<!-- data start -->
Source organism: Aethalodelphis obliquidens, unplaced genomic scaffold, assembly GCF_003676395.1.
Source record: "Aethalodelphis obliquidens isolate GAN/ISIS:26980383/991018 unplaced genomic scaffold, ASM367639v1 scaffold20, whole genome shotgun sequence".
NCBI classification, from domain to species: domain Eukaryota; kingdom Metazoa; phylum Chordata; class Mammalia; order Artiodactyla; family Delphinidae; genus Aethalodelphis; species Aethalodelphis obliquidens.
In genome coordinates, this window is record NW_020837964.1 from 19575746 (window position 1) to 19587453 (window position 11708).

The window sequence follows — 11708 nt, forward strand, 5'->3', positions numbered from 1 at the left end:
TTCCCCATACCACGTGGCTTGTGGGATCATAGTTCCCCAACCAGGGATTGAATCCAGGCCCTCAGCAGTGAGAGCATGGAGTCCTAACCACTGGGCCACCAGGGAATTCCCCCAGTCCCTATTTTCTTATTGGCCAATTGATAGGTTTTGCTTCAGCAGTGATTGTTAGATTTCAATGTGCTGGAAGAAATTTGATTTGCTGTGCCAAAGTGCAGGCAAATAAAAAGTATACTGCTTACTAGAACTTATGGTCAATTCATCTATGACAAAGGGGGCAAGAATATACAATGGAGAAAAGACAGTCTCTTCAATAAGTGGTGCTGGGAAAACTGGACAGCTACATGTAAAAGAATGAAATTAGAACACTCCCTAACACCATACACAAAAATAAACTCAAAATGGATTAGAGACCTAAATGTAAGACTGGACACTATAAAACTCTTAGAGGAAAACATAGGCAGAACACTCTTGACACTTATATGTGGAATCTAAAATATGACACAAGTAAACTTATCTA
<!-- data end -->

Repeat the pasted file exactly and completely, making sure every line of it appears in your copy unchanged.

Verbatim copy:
Source organism: Aethalodelphis obliquidens, unplaced genomic scaffold, assembly GCF_003676395.1.
Source record: "Aethalodelphis obliquidens isolate GAN/ISIS:26980383/991018 unplaced genomic scaffold, ASM367639v1 scaffold20, whole genome shotgun sequence".
NCBI classification, from domain to species: domain Eukaryota; kingdom Metazoa; phylum Chordata; class Mammalia; order Artiodactyla; family Delphinidae; genus Aethalodelphis; species Aethalodelphis obliquidens.
In genome coordinates, this window is record NW_020837964.1 from 19575746 (window position 1) to 19587453 (window position 11708).

The window sequence follows — 11708 nt, forward strand, 5'->3', positions numbered from 1 at the left end:
TTCCCCATACCACGTGGCTTGTGGGATCATAGTTCCCCAACCAGGGATTGAATCCAGGCCCTCAGCAGTGAGAGCATGGAGTCCTAACCACTGGGCCACCAGGGAATTCCCCCAGTCCCTATTTTCTTATTGGCCAATTGATAGGTTTTGCTTCAGCAGTGATTGTTAGATTTCAATGTGCTGGAAGAAATTTGATTTGCTGTGCCAAAGTGCAGGCAAATAAAAAGTATACTGCTTACTAGAACTTATGGTCAATTCATCTATGACAAAGGGGGCAAGAATATACAATGGAGAAAAGACAGTCTCTTCAATAAGTGGTGCTGGGAAAACTGGACAGCTACATGTAAAAGAATGAAATTAGAACACTCCCTAACACCATACACAAAAATAAACTCAAAATGGATTAGAGACCTAAATGTAAGACTGGACACTATAAAACTCTTAGAGGAAAACATAGGCAGAACACTCTTGACACTTATATGTGGAATCTAAAATATGACACAAGTAAACTTATCTA